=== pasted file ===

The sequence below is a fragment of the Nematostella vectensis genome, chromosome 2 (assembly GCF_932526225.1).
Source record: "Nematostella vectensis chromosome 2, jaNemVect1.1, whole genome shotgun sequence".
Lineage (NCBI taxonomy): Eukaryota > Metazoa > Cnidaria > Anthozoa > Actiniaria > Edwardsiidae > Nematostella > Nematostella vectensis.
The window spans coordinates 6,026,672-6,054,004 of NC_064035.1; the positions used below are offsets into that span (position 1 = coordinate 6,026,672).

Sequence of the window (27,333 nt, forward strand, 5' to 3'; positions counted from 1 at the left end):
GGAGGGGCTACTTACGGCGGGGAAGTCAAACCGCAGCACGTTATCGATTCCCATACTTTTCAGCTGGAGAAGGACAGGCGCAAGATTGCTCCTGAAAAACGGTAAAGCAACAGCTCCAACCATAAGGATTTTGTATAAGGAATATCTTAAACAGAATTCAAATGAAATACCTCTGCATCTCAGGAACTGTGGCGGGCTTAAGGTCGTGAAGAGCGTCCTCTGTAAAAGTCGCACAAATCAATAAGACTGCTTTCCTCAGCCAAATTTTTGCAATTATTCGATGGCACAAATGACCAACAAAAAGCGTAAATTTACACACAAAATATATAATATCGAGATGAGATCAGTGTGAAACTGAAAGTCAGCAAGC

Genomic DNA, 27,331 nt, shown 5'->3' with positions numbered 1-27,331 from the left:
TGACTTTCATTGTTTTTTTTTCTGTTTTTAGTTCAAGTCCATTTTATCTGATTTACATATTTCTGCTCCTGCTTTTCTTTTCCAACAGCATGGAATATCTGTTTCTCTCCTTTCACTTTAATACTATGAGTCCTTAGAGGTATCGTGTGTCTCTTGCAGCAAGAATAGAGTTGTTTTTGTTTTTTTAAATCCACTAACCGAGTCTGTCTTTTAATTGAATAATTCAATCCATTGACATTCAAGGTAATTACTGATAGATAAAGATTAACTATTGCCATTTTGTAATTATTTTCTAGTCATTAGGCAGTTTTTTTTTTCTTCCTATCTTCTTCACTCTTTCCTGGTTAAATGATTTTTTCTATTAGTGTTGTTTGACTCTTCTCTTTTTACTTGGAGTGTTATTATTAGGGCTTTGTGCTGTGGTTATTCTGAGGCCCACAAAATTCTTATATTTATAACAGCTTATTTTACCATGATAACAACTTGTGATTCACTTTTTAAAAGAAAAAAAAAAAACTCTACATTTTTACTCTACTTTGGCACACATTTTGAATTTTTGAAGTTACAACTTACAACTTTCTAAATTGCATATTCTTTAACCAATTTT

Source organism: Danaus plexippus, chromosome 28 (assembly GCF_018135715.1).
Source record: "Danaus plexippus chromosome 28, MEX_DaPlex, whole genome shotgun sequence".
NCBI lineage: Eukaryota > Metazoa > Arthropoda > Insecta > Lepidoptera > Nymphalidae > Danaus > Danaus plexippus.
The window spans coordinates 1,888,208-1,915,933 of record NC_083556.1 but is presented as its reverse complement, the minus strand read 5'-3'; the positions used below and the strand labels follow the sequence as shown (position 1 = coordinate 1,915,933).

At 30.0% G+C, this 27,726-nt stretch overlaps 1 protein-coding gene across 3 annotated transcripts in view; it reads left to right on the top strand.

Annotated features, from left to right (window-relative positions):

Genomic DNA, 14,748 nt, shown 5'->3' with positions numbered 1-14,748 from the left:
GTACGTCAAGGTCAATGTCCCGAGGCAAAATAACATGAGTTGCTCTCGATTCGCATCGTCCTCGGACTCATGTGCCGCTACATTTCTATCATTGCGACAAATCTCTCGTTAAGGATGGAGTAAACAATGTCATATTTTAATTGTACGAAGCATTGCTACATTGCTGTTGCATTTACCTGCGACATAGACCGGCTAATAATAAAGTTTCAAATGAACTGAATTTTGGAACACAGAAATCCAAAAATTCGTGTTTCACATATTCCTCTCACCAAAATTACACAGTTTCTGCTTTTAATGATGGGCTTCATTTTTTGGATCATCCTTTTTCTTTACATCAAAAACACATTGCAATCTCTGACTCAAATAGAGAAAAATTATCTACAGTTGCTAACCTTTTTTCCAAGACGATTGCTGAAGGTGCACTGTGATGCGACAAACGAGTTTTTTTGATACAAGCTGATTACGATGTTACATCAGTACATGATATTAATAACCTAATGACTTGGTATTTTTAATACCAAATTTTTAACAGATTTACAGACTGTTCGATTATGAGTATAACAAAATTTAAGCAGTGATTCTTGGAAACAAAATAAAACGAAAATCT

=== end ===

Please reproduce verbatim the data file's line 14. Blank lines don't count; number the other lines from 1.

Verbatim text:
Annotated features, from left to right (window-relative positions):